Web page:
"Great minds discuss ideas... Average minds discuss events... Small minds discuss people"

PS3 compatible video creation thread... mkv2vob, tsMuxeR etc.: http://forums.afterdawn.com/thread_view.cfm/621809
The complete HD (Blu-ray/HD-DVD) back-up thread.: http://forums.afterdawn.com/thread_view.cfm/639346

2622.5.2008 0:14
supertape
Inactive

PS: @supertape, unless you have the ability to join into the conversation at the level it's being discussed then I suggest you stay out of the conversation between mack786 and I.


Wow, what a rude person. I tell someone they have a nice post, then make a joke about sony with a patch, and I get verbally bitch slapped by someone who I didn't even point the comment at? Wow. Very nice of you. In the future keep my name out of your posts.

HELP A NEWBIE

2722.5.2008 0:42

I believe HDMI cables are maxed out at 1080p. So they must of created some sort of Ultra HDMI. PS4 FTW!!!

2822.5.2008 8:18

Originally posted by supertape:
Wow, what a rude person. I tell someone they have a nice post, then make a joke about sony with a patch, and I get verbally bitch slapped by someone who I didn't even point the comment at? Wow. Very nice of you. In the future keep my name out of your posts.
You quoted the conversation between mack786 and I, so how does it not involve me?

Since you jumped in after his reply before I had a chance to respond, you basically made it sound like mack786 had good points and I did not. You are obviously anti Sony and you have every right to your own opinion. However, I still stand by my comment that if you can not contribute to the conversation that mack786 and I were having at the level that it's being discussed then I will consider it nothing more than a Childish stab at Sony with nothing solid to even back that opinion from.

If you bothered to even read the content that mack786 and I were discussing, you would see that I have kept an open mind and I didn't hesitate in pointing out when mack786 had made some good points.
This message has been edited since its posting. Latest edit was made on 22 May 2008 @ 8:53

"Great minds discuss ideas... Average minds discuss events... Small minds discuss people"

PS3 compatible video creation thread... mkv2vob, tsMuxeR etc.: http://forums.afterdawn.com/thread_view.cfm/621809
The complete HD (Blu-ray/HD-DVD) back-up thread.: http://forums.afterdawn.com/thread_view.cfm/639346

2922.5.2008 8:25

Originally posted by samshizze:
I believe HDMI cables are maxed out at 1080p. So they must of created some sort of Ultra HDMI. PS4 FTW!!!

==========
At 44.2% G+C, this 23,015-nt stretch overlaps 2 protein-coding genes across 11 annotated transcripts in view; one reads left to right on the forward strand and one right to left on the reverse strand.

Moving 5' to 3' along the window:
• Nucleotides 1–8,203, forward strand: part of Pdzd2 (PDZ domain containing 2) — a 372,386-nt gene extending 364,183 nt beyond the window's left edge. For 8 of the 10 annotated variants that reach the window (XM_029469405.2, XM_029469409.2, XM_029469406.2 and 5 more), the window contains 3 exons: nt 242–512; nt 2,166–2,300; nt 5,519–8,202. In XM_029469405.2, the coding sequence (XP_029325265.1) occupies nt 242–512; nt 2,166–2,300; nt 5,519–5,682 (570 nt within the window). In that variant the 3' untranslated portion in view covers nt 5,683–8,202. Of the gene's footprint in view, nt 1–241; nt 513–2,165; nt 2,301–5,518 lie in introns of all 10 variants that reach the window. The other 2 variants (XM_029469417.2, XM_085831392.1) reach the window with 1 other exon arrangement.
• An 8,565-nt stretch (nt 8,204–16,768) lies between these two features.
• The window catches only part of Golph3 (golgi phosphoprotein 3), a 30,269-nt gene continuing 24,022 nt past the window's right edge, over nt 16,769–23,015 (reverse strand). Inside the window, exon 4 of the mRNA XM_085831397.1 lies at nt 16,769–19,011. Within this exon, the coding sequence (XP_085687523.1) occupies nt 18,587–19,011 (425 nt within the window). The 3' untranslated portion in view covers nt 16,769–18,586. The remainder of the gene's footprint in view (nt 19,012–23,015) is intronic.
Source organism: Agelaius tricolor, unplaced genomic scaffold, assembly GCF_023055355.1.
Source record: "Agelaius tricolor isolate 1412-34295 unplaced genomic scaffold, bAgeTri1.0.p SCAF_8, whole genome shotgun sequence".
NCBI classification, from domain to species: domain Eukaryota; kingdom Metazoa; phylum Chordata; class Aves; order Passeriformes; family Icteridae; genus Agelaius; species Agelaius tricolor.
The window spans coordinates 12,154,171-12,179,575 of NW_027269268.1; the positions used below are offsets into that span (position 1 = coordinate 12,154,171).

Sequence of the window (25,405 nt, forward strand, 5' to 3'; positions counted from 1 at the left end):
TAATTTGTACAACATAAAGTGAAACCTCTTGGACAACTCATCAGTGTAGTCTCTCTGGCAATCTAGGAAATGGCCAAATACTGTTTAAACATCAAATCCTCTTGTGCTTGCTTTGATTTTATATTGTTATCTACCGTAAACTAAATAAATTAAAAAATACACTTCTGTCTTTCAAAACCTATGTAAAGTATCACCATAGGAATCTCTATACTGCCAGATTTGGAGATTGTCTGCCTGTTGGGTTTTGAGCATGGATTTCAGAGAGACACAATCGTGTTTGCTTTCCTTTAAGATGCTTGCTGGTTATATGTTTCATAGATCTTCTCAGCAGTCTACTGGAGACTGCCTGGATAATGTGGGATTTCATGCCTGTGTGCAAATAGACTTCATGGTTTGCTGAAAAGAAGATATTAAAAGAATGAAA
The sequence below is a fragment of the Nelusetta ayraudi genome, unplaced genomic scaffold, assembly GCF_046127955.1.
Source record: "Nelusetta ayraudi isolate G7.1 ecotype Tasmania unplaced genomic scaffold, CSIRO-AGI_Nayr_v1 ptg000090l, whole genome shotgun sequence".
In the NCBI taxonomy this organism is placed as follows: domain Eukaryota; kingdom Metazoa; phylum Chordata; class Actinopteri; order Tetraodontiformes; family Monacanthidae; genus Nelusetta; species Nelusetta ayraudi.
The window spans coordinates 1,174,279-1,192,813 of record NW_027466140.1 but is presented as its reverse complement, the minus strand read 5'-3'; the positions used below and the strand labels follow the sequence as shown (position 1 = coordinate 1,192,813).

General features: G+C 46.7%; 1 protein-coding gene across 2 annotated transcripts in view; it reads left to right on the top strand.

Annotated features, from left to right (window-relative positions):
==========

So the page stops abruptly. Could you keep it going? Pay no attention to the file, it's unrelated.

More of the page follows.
HDMI v1.3 supports up to 2560 x 1600 (1600p)... But yes, still not enough for 2160p.

"Great minds discuss ideas... Average minds discuss events... Small minds discuss people"

PS3 compatible video creation thread... mkv2vob, tsMuxeR etc.: http://forums.afterdawn.com/thread_view.cfm/621809
The complete HD (Blu-ray/HD-DVD) back-up thread.: http://forums.afterdawn.com/thread_view.cfm/639346

3022.5.2008 18:47
supertape
Inactive

I said "good post" and was referring to the quoted part (yours) and the original. Both sides good. And the patch stab at sony was a joke at all of there patches. I love sony and have a ps3, hdtv, etc. Sorry you took it the wrong way. That's the thing about typing, you don't get the personality behind the post. If you don't understand you should probably not be quick to leave such an insensitive response? See your local psychologist.


HELP A NEWBIE

3123.5.2008 2:54

BACK ON TOPIC OR IM LOCKING IT.

3211.6.2008 23:13

How far can better viewing go, I mean the eye can see only so much, I mean when you watch like a bluray now which is about as clear as clear can get, I think the rest is to keep consumers dupped that the viewing is better with all this extra bigger numbers crap.

3322.8.2008 6:20
hdyes999
Inactive

ummm.. I think this part of the article may be wrong, at least in some fashion...

quoted:
"It is however, lower quality then the upcoming 4k standard which has a 4096x1716 working resolution."

Is there some other reason "maybe color resolution" why 4k standard is higher when 4k yields a picture quality a little above 7Mp & 2160p yields 8.85Mp.

I am probably wrong in the way I calculate megapixel resolution but even so, the numbers show a higher resolution for 2160p....

2160p...
3840x2160=8,829,440pixels/frame

4k
4096x1716=7,028,736pixels/frame

From what i see here, 2160p is sharper/better than 4k.. if someone here see's what im saying here as wrong, could you please tell me why??


If the argument is that, for a 20:8 screen ratio recorded movie, it is higher then I would beg to differ. Almost all HDTV's are 16:9 and most material that would come out would likely come out in 16:9 to make the most of it.

Already, 16:9 means bars on the right & left to sub for 4:3 ratio shows of old and on top & bottom to display a full width 20:8 movie. Movie theatres should still push 20:8 but to the sides of the screen simply add detail that won't spoil the movie if it has to be cut away to fit a 16:9 aspect ratio later, when it goes to disc for our home HD viewing. This is enough to get people to want to see it on the big screen yet still be able to appreciate & understand the movie at home on a 16:9 display without wasted rez space for those black bars.

This message has been edited since its posting. Latest edit was made on 22 Aug 2008 @ 6:38